About Me

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Melfort, Saskatchewan, Canada
I am a lawyer in Melfort, Saskatchewan, Canada who enjoys reading, especially mysteries. Since 2000 I have been writing personal book reviews. This blog includes my reviews, information on and interviews with authors and descriptions of mystery bookstores I have visited. I strive to review all Saskatchewan mysteries. Other Canadian mysteries are listed under the Rest of Canada. As a lawyer I am always interested in legal mysteries. I have a separate page for legal mysteries. Occasionally my reviews of legal mysteries comment on the legal reality of the mystery. You can follow the progression of my favourite authors with up to 15 reviews. Each year I select my favourites in "Bill's Best of ----". As well as current reviews I am posting reviews from 2000 to 2011. Below my most recent couple of posts are the posts of Saskatchewan mysteries I have reviewed alphabetically by author. If you only want a sentence or two description of the book and my recommendation when deciding whether to read the book look at the bold portion of the review. If you would like to email me the link to my email is on the profile page.

Friday, February 19, 2016

John Le Carré as Real Life Spy

David Cornwell posing as a spy
for Life magazine
In reading John Le Carré by Adam Sisman I was most intrigued by the sections of the book setting out David Cornwell’s participation in British espionage. While I had vague knowledge he had been involved with British intelligence I had not known how extensive and how long he had been involved.

His involvement began when he was a member of the British Army during his National Service. During that period he spent time in Austria. It was shortly after WW II with large numbers of refugee claimants. He was assigned to question these refugees to ascertain if they were legitimate refugees. He found the work very boring.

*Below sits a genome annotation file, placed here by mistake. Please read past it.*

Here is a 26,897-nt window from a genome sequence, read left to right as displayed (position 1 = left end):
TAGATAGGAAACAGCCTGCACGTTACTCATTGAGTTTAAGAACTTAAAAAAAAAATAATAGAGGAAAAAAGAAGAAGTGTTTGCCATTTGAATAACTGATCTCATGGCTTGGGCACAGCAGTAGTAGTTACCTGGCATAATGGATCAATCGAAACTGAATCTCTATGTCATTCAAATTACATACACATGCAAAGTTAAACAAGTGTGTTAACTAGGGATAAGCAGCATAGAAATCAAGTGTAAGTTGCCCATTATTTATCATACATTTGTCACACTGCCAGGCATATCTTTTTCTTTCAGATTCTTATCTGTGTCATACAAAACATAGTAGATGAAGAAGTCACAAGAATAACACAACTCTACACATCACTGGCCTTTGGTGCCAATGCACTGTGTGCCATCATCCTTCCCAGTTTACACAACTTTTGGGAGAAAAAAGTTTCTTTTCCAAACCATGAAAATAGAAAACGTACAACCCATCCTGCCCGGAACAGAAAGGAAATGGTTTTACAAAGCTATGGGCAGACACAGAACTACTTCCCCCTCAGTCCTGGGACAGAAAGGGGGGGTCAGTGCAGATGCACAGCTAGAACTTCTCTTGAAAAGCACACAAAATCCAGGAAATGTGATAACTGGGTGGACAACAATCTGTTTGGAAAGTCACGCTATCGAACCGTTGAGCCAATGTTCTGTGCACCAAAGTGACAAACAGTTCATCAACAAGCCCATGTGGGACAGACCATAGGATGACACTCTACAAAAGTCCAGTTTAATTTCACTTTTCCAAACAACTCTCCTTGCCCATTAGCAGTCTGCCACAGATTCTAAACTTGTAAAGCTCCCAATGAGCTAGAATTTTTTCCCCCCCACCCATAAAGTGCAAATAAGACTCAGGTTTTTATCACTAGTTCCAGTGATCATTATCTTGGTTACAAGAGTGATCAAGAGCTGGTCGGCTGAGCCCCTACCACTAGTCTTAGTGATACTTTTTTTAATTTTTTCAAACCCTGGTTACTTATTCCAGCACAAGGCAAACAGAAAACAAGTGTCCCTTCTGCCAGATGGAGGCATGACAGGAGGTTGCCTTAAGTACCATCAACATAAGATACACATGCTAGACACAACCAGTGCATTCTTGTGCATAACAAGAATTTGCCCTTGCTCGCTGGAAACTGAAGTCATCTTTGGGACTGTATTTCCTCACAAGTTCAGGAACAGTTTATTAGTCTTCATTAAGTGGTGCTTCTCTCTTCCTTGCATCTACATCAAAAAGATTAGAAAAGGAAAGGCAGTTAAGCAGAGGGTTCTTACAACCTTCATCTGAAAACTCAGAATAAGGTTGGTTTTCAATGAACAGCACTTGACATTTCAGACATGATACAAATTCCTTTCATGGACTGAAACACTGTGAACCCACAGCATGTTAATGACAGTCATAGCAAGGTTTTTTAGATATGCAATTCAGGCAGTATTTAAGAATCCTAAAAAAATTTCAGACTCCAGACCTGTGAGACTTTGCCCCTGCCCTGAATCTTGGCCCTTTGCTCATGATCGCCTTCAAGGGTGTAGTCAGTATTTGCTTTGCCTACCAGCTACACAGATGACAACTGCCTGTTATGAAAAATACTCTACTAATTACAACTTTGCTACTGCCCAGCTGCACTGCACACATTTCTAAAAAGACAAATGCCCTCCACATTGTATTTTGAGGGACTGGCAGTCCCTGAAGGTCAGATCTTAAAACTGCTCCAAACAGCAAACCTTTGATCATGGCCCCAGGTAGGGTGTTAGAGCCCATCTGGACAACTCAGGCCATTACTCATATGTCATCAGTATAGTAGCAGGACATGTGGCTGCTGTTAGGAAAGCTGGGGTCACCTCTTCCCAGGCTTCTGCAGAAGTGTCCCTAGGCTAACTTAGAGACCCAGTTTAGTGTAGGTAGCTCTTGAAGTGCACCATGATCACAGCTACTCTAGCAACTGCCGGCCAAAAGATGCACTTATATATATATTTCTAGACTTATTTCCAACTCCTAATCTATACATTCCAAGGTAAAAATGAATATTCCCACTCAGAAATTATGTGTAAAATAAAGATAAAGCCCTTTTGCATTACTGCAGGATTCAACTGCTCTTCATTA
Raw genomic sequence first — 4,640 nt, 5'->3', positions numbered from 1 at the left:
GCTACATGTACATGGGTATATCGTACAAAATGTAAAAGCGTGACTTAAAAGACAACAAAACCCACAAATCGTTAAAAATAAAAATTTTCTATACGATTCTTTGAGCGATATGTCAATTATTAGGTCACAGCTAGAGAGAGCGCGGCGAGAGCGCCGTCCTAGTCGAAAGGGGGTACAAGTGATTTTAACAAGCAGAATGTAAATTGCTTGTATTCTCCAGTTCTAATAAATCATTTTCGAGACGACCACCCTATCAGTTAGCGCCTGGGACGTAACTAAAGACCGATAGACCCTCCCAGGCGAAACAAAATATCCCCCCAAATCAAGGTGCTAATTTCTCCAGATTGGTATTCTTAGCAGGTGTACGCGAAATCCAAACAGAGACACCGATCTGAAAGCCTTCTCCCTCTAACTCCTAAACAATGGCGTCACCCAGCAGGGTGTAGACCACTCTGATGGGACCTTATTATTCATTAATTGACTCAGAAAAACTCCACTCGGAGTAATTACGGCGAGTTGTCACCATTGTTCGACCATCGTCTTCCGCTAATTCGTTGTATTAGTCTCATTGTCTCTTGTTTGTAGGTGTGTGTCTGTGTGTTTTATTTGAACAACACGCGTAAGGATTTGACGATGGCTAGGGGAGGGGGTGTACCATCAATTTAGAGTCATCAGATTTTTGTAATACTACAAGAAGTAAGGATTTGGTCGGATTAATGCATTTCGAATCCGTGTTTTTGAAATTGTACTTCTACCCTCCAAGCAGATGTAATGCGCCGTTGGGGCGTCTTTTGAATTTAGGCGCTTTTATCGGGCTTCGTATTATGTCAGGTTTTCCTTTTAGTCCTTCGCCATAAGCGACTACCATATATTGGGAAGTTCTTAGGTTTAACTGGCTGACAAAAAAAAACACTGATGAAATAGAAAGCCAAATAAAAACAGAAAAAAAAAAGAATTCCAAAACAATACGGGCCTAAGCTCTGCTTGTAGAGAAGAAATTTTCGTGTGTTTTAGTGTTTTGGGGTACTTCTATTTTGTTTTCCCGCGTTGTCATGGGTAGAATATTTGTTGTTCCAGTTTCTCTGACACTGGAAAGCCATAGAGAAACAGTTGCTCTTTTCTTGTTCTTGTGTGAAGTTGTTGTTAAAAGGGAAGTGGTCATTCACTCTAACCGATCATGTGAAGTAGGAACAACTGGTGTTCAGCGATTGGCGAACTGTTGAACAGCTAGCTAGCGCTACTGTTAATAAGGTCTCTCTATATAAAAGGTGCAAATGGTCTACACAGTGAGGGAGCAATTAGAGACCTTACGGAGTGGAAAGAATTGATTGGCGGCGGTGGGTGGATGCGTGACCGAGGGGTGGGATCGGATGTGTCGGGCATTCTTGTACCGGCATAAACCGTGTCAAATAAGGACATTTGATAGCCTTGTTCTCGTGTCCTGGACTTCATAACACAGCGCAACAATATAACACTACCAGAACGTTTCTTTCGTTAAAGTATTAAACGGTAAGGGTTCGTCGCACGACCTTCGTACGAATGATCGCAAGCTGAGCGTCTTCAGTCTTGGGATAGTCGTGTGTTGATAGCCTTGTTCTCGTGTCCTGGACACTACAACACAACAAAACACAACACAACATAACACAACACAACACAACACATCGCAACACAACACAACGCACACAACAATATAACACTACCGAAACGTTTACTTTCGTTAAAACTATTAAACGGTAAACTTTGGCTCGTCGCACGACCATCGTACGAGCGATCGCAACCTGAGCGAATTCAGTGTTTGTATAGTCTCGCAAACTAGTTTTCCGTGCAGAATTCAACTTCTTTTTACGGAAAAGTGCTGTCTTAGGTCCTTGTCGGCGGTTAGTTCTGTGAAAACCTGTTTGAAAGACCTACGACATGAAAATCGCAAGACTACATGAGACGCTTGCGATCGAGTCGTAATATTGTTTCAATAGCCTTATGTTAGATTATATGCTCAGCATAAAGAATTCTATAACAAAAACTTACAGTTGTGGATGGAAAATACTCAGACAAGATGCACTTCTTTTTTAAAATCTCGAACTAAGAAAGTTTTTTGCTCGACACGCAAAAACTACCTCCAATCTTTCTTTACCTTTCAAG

His work in that area brings to mind the large numbers of refugee claimants from areas east of the EU being processed in Europe. While Cornwell may have been bored I am certain past and present claimants find it an agonizing process.

During his time in Austria he was asked to join a real intelligence officer in meeting a spy. The process became a farce when in the restaurant chosen for the meeting a gun Cornwell had concealed in his pants slid down his leg and on to the floor. It is a lively anecdote but Sisman raises real doubts about its authenticity. As with most people, Cornwell’s recollection of past personal events is often flawed.

After finishing his stint in the army he went to university in Oxford. I was startled to learn that as a university student he spied on fellow students and wrote reports on the leftist (communist) activities of friends.

I was left uncomfortable with his personal spying at university. Sisman also has discomfort. You think of students spying on students as an infringement of personal rights. Yet was Cornwell putting love of country over love of friends?

England was just coming to appreciate in the early 1950’s how deeply Soviet Intelligence had penetrated British intelligence through the recruitment of students in Cambridge during the 1930’s. Whether it was the Cambridge Five or Six the Russians had been very successful.

As well we now live in an age where Islamic extremists are seeking out the young. I am not sure what should be the limits on internal spying in the Western World.